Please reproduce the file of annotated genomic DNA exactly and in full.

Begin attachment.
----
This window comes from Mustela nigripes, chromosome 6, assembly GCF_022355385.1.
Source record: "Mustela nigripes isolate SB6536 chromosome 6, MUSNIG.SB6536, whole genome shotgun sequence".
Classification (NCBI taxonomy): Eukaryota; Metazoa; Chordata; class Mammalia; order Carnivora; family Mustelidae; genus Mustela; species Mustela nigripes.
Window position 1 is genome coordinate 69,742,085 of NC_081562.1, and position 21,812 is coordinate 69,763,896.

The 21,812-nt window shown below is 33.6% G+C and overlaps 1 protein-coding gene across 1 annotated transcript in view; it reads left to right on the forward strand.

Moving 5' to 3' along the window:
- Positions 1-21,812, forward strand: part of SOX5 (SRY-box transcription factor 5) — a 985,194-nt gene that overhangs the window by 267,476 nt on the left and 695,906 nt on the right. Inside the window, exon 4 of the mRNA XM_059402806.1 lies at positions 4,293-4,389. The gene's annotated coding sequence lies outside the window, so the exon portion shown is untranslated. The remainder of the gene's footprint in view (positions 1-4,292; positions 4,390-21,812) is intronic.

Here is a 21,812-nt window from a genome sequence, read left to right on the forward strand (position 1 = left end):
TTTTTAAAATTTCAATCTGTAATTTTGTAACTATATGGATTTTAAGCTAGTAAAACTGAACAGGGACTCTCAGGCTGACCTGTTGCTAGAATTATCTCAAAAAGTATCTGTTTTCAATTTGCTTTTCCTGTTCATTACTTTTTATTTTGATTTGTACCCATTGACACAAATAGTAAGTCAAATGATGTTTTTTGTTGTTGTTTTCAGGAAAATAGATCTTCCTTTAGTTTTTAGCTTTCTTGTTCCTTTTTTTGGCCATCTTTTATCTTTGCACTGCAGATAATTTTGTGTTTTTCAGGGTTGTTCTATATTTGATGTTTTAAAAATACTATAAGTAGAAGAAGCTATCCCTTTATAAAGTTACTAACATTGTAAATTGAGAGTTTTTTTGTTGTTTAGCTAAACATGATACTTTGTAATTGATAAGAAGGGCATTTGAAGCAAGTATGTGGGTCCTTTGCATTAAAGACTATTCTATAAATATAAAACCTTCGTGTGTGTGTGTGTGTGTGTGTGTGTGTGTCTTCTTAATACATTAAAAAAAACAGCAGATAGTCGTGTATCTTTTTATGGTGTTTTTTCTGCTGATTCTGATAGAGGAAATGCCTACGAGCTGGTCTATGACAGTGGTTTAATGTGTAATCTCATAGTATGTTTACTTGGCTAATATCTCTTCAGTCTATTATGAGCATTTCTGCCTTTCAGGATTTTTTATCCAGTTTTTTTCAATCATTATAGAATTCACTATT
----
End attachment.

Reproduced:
This window comes from Mustela nigripes, chromosome 6, assembly GCF_022355385.1.
Source record: "Mustela nigripes isolate SB6536 chromosome 6, MUSNIG.SB6536, whole genome shotgun sequence".
Classification (NCBI taxonomy): Eukaryota; Metazoa; Chordata; class Mammalia; order Carnivora; family Mustelidae; genus Mustela; species Mustela nigripes.
Window position 1 is genome coordinate 69,742,085 of NC_081562.1, and position 21,812 is coordinate 69,763,896.

The 21,812-nt window shown below is 33.6% G+C and overlaps 1 protein-coding gene across 1 annotated transcript in view; it reads left to right on the forward strand.

Moving 5' to 3' along the window:
- Positions 1-21,812, forward strand: part of SOX5 (SRY-box transcription factor 5) — a 985,194-nt gene that overhangs the window by 267,476 nt on the left and 695,906 nt on the right. Inside the window, exon 4 of the mRNA XM_059402806.1 lies at positions 4,293-4,389. The gene's annotated coding sequence lies outside the window, so the exon portion shown is untranslated. The remainder of the gene's footprint in view (positions 1-4,292; positions 4,390-21,812) is intronic.

Here is a 21,812-nt window from a genome sequence, read left to right on the forward strand (position 1 = left end):
TTTTTAAAATTTCAATCTGTAATTTTGTAACTATATGGATTTTAAGCTAGTAAAACTGAACAGGGACTCTCAGGCTGACCTGTTGCTAGAATTATCTCAAAAAGTATCTGTTTTCAATTTGCTTTTCCTGTTCATTACTTTTTATTTTGATTTGTACCCATTGACACAAATAGTAAGTCAAATGATGTTTTTTGTTGTTGTTTTCAGGAAAATAGATCTTCCTTTAGTTTTTAGCTTTCTTGTTCCTTTTTTTGGCCATCTTTTATCTTTGCACTGCAGATAATTTTGTGTTTTTCAGGGTTGTTCTATATTTGATGTTTTAAAAATACTATAAGTAGAAGAAGCTATCCCTTTATAAAGTTACTAACATTGTAAATTGAGAGTTTTTTTGTTGTTTAGCTAAACATGATACTTTGTAATTGATAAGAAGGGCATTTGAAGCAAGTATGTGGGTCCTTTGCATTAAAGACTATTCTATAAATATAAAACCTTCGTGTGTGTGTGTGTGTGTGTGTGTGTGTGTCTTCTTAATACATTAAAAAAAACAGCAGATAGTCGTGTATCTTTTTATGGTGTTTTTTCTGCTGATTCTGATAGAGGAAATGCCTACGAGCTGGTCTATGACAGTGGTTTAATGTGTAATCTCATAGTATGTTTACTTGGCTAATATCTCTTCAGTCTATTATGAGCATTTCTGCCTTTCAGGATTTTTTATCCAGTTTTTTTCAATCATTATAGAATTCACTATT